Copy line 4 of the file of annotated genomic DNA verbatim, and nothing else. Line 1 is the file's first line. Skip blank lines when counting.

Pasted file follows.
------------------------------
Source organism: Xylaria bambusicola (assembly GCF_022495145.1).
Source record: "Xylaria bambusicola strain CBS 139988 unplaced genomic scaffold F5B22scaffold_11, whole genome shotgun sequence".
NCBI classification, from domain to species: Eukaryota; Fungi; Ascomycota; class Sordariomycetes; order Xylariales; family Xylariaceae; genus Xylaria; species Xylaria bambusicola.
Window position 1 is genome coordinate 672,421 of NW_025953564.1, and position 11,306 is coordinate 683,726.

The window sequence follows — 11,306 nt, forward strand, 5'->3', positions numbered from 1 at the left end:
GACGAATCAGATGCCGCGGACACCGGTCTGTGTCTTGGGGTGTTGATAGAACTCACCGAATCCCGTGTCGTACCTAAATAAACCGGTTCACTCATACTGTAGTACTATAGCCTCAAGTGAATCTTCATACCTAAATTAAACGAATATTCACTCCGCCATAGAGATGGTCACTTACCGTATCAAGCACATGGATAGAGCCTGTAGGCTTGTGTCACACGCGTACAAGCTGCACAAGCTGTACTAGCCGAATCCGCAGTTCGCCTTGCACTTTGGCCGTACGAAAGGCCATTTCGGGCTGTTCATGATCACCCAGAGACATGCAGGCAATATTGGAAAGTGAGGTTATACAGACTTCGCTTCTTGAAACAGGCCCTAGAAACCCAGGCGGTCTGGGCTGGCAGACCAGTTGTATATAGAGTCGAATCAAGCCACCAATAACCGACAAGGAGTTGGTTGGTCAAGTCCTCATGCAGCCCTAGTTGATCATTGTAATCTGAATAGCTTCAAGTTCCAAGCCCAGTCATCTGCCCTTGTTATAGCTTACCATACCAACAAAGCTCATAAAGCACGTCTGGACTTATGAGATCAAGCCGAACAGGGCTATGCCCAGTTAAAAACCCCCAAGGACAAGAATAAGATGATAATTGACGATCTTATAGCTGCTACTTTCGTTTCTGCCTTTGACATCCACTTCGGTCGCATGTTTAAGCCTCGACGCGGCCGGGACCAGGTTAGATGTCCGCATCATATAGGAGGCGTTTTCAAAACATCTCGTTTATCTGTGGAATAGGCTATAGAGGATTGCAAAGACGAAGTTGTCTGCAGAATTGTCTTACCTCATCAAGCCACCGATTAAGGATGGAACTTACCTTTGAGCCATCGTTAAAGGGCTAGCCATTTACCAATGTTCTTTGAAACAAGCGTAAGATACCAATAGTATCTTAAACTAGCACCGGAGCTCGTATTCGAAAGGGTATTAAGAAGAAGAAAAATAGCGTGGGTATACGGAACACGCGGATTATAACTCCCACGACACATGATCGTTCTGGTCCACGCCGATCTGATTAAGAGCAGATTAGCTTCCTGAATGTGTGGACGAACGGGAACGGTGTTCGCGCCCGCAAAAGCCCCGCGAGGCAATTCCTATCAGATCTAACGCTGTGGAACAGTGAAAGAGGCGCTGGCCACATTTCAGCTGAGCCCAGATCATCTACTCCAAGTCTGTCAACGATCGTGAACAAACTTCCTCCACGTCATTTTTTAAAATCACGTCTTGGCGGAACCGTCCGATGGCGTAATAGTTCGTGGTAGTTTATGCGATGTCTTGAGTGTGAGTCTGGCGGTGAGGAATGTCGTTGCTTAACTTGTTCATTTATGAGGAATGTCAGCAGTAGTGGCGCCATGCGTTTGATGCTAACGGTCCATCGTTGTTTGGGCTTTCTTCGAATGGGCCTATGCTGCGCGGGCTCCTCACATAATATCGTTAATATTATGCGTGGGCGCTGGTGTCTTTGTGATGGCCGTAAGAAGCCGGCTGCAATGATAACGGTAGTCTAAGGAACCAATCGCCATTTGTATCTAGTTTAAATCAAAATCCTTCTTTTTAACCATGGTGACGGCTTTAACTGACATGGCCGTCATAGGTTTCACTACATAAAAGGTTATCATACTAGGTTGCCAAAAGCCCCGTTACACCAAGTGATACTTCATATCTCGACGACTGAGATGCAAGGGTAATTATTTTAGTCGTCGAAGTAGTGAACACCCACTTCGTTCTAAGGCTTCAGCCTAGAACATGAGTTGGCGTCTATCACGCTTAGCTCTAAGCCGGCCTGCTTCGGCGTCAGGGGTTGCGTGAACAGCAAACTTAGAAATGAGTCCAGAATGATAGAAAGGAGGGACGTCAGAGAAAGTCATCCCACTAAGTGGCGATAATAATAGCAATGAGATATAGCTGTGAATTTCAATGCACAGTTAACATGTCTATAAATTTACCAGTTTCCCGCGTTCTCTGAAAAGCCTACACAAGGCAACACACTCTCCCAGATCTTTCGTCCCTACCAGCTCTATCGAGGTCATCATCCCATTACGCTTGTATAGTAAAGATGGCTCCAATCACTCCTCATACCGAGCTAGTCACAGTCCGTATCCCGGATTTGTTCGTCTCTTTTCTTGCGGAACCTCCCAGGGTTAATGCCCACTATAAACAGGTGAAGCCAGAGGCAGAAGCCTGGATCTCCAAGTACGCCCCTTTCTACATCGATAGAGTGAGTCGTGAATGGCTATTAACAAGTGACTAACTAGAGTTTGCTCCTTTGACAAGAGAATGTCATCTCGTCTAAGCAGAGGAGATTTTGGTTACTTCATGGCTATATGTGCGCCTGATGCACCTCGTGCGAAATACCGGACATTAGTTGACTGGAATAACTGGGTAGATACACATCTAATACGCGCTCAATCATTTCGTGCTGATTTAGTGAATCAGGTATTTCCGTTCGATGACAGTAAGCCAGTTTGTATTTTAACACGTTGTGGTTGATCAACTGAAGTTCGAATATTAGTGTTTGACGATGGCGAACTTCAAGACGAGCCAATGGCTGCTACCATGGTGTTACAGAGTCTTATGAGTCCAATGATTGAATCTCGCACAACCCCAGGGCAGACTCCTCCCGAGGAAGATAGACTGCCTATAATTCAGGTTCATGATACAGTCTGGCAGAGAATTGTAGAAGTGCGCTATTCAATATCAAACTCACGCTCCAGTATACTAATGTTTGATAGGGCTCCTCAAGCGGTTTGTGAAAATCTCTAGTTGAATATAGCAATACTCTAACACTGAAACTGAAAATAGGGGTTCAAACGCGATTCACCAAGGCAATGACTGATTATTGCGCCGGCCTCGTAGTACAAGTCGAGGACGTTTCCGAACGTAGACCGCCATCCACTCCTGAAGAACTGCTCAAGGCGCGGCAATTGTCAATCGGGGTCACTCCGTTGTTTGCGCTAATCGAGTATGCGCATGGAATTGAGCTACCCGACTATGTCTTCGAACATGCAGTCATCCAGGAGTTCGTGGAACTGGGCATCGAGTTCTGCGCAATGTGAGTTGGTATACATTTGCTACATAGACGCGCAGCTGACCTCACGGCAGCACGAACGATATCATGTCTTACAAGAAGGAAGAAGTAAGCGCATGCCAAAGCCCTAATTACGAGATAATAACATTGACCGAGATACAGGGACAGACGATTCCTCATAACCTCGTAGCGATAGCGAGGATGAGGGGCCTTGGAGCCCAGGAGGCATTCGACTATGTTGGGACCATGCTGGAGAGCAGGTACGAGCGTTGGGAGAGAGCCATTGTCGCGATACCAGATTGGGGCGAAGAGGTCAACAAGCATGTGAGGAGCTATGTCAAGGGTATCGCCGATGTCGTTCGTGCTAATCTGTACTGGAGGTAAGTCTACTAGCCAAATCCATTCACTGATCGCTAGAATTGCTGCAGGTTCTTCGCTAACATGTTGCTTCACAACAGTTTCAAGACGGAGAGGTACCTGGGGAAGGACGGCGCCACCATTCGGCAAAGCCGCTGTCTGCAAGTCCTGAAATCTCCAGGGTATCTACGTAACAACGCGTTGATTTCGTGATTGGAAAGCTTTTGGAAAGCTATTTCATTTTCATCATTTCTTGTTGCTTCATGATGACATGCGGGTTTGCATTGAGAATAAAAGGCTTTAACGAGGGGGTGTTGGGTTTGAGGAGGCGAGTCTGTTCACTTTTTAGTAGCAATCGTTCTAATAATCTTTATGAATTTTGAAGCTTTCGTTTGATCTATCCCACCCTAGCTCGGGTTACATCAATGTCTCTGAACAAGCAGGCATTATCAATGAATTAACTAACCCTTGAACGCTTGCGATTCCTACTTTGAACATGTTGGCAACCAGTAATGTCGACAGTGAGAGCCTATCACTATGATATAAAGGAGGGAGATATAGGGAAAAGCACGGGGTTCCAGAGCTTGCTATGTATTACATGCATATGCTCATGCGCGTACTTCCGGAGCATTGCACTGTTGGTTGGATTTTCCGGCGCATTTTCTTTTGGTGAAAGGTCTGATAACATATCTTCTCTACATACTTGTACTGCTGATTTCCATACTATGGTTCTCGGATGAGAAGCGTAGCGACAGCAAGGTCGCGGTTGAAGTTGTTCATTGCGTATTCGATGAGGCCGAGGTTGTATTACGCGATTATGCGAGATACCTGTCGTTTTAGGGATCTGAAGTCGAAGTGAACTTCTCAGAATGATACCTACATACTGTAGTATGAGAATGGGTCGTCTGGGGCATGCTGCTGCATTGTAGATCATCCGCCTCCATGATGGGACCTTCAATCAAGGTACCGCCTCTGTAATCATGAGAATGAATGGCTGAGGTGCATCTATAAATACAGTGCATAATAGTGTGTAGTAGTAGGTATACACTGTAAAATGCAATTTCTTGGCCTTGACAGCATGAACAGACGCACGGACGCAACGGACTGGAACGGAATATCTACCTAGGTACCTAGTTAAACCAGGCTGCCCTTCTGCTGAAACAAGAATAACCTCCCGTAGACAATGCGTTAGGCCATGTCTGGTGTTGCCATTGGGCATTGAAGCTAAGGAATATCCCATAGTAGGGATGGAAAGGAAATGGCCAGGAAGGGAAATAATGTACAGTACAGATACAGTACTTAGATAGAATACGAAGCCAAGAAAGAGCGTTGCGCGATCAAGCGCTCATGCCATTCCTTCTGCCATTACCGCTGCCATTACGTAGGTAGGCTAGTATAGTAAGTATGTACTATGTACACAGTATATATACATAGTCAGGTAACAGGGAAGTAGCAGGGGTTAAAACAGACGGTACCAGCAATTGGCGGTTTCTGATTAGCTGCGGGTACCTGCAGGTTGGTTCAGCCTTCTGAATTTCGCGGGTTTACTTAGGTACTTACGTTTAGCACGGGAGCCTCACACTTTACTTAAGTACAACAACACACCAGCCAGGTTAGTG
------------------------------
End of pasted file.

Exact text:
Window position 1 is genome coordinate 672,421 of NW_025953564.1, and position 11,306 is coordinate 683,726.